Forced Relaxation and the Silence of Flying

We’re two hours and twenty-one minutes in. At least, I’m estimating from the time we were scheduled to take off. 5:10 p.m.

I need an outlet.

I keep glancing out the window, but it is darker than dark. We’re not close enough to Springfield yet (the next landmark on my in-flight progress map) for the pinpricks to shine through the velvet.

My palms itch. My hands tingle. I. need. an. outlet.

I haven’t yet caved in to the siren’s song of the turned off seatbelt light. I am sturdily buckled in, nylon webbing firm across my hip bones.

This chair can’t go to upright. Not completely. I’m at a perpetual 10° angle, which my back is thrilled about.

I had “I’m Leaving On a Jet Plane” (the Peter, Paul, and Mary version) humming through my head for the first hour. Then it was the end theme to the movie Wreck-It Ralph.

The ice in my drink is 80% melted. Will it get to 100% before I finish it?

I need an outlet.

I could read. I already started the book I stowed in my purse.

I can only troll through Facebook so much. I’ve checked my email over 30 times now.

I need an outlet.

I punched out that quick stream-of-consciousness over the course of a few minutes. This is an example of my brain at work — a constant stream of GoGoGo that makes me wonder if my blood has been swapped with jet fuel somewhere along the way. But we learned in Family Guy that using jet fuel does not mean you can fly. Except I am flying because I’m in a plane so… I guess I win?

The point is, relaxation is seen as an art. Rarely is it addressed that relaxation is also a freaking trial. An endurance trial, at that. It requires a process of letting go that, for some of us, no longer feels natural. The drive and deep need to DO has been programmed into us over years and lifetimes and generations of constant “DO IT NOW” ness and less “it can wait” ness. Longer work hours, the internet, smartphones… all distractions from that every so scary question.

What now?

What do we do when we’ve relaxed? How do we know we are relaxed? What is the quantification? How can we measure it?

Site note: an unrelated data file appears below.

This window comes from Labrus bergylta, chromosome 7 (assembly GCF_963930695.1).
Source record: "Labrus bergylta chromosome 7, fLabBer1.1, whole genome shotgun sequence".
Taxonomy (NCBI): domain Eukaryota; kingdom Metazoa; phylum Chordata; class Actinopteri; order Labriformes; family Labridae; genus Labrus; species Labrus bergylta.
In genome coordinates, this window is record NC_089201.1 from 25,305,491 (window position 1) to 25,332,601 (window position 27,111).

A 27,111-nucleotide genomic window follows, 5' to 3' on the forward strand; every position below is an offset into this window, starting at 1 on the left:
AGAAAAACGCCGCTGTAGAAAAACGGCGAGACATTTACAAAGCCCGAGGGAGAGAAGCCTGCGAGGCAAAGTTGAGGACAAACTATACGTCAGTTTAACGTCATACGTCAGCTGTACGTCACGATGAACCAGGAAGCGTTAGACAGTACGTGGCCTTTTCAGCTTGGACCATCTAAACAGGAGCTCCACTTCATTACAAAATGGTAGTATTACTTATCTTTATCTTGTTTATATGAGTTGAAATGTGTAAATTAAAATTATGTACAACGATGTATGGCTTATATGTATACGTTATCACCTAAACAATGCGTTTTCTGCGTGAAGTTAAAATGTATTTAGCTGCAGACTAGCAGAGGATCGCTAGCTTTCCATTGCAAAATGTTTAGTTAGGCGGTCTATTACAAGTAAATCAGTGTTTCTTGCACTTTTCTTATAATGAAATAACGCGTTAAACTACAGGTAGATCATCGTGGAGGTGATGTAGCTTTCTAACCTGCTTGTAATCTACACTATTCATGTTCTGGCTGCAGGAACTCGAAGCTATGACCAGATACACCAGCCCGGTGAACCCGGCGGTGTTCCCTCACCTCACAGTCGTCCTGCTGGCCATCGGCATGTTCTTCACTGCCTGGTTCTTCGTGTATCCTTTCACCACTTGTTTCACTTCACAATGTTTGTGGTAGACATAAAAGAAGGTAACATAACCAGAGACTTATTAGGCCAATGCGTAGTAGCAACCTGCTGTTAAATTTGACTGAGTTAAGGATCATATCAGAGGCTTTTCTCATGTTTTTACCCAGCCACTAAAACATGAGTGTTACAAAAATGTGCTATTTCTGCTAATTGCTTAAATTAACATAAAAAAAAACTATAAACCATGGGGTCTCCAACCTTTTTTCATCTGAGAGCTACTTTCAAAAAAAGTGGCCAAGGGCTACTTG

We are terrified of uncertainty. We work enough in every other arena, don’t we? Why should we work for relaxation? And don’t fool yourself — for the DO addict, doing nothing is work, if only in that you have to work to silence the constant chatter.

Relaxation is an art, it’s true. But Art is work.

Embrace the art. Practice the art. Perfect the art.

My ice is melted.

We’re over Oklahoma now. My previous concept of darker than dark is now updated.

Breathe in, breathe out.

“Wreck it, wreck it, Ralph, as fast as you can. You know you can do it with your colossal hands…”

Nobody is perfect.

Photo Credit: kevin dooley via Compfight cc

How to Stop Punking Out on Your Life…Today

“Punking out” (Verb): To be intimidated to the point of retreat., which seriously has everything you never needed to know

When I hit the pause button on the site over the summer to focus on some bits that were frustrating me had become an Indeterminable Blob Representing All My Failures Ever (in my mind), I did so with the intention of returning with a happy “check out my new stuff!” post and life would go back to normal. Riiiight. You know what they say about intentions, don’t you?

Continue reading How to Stop Punking Out on Your Life…Today

Pay no attention to the woman behind the curtain…

Hi loves!

Just a quick note, we’ve done some remodeling here! And with remodeling comes reconsidering — I’ve been reconsidering what I want to give to you, the people reader.

So, I want to extend an invitation to you. Email me, and tell me what you’re struggling with right now. (Don’t like clicky links? Liz AT ZenOfIniquity DOT com is where you can find me)